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AIG SUED OVER DENIAL OF CLAIM

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MARTINEZ, Calif. -- As far as American International Group Inc.'s coverage is concerned, the rubber isn't meeting the road, a policyholder's lawsuit claims.

The insurer's advertising isn't all it's stacked up to be either, Walnut Creek, Calif.-based Owens Financial Group Inc. alleges in a bad faith and false advertising lawsuit filed earlier this month in Contra Costa Superior Court in Martinez, Calif.

Owens claims AIG improperly denied it coverage for a lessor's tire recycling site shut down by California pollution prevention authorities.

Owens is also claiming false advertising over the insurer's magazine advertisements that tout solutions for environmental risks. The specific advertisement is a stark, black-and-white photograph depicting a mountain of discarded tires stacked so high it easily dwarfs three men walking along a road cutting through the dump where millions of tires are stacked.

"Dump them, you break the law. Recycle improperly, you break the law. Meanwhile, more tires just came in," reads part of the advertisement, which ran for months in several magazines, including Business Insurance.

AIG, in a written statement responding to the lawsuit's allegations, said it denied Owens' insurance claims because the mortgage loan company is not entitled to coverage under the terms of the AIG policies, originally issued to Wenbury Environmental Ltd., a now-insolvent tire recycling operation that leased property from Owens.

Owens and its attorneys view the advertisement as proof that AIG specifically targeted tire recycling operations with the potential for environmental problems, the lawsuit indicates.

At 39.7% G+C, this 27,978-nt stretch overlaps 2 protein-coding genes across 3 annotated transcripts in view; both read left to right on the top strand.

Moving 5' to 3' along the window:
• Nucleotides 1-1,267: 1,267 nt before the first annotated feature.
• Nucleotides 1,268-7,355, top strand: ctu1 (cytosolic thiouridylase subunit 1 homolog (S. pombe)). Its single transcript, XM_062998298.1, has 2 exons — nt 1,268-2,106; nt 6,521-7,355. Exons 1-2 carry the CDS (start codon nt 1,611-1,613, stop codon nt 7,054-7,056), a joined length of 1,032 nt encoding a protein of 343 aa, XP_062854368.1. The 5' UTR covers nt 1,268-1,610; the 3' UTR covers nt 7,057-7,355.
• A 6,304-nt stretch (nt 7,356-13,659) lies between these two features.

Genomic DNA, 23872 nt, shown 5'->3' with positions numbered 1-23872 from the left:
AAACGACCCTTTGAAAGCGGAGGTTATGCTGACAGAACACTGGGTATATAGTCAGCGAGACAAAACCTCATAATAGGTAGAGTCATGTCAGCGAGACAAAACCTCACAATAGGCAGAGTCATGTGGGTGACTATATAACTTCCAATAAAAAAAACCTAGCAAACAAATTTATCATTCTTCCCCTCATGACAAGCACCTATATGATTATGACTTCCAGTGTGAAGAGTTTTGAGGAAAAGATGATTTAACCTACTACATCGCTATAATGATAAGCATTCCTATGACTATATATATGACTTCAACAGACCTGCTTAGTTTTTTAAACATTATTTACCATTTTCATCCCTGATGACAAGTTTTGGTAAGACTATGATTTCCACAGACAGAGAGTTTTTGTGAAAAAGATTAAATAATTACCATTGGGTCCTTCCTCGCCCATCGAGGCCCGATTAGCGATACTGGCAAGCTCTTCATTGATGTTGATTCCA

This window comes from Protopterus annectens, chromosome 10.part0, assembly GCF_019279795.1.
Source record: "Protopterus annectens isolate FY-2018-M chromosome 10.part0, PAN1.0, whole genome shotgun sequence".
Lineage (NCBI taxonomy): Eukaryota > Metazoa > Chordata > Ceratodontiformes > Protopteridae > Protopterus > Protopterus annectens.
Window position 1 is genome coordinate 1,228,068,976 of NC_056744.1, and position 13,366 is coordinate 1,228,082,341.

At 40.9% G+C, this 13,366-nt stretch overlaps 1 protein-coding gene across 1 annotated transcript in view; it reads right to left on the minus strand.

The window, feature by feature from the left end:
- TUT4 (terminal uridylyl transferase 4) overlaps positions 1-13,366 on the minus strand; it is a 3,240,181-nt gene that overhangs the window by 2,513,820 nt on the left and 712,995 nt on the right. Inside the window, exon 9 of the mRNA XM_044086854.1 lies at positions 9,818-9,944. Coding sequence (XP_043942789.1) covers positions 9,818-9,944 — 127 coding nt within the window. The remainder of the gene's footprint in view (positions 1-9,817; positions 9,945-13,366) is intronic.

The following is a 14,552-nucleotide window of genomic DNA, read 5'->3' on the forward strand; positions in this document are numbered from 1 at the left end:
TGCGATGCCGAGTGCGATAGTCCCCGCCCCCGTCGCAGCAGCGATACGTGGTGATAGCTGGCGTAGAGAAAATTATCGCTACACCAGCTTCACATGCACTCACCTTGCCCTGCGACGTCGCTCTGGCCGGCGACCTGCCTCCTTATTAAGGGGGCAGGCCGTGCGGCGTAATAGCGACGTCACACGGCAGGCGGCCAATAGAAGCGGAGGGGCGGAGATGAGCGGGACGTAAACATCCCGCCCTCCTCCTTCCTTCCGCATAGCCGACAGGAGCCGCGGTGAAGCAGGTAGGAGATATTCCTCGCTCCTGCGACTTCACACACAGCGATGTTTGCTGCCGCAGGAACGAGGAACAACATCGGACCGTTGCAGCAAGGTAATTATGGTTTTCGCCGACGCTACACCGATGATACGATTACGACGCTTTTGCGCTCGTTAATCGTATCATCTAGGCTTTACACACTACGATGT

But in its lawsuit, the plaintiff alleges AIG is denying it coverage under a pollution legal liability policy by claiming that tires are not pollutants, said Jordan Stanzler, a partner in the San Francisco office of Anderson Kill & Olick P.C. Mr. Stanzler represents Owens.

"I have not seen anything like this in terms of the specificity of the advertising and the irony of the tires," he said. "And they say tires are not a pollutant."

On the other hand, AIG has also denied Owens coverage under a commercial general liability policy because the insurer claims tires are a pollutant, Mr. Stanzler said. The two policies were purchased simultaneously, as required by AIG, Mr. Stanzler added.

American International Specialty Lines Insurance Co. wrote the Pollution Legal Liability Select policy for Wenbury with limits of $1 million per incident and a $1 million coverage section aggregate. Commerce & Industry Insurance Co. provided the CGL policy, with limits of $2 million per occurrence and $2 million aggregate, the lawsuit states. Both companies are units of AIG. AIG Technical Services Inc., which provides claims services, also is named in the suit.

Further compounding the irony, tens of thousands of the very tires that ended up in the recycling site at which the insurer is denying cleanup coverage came from the dump photographed for AIG's advertisement, Mr. Stanzler said. The site pictured in the ad is not the site involved in the suit.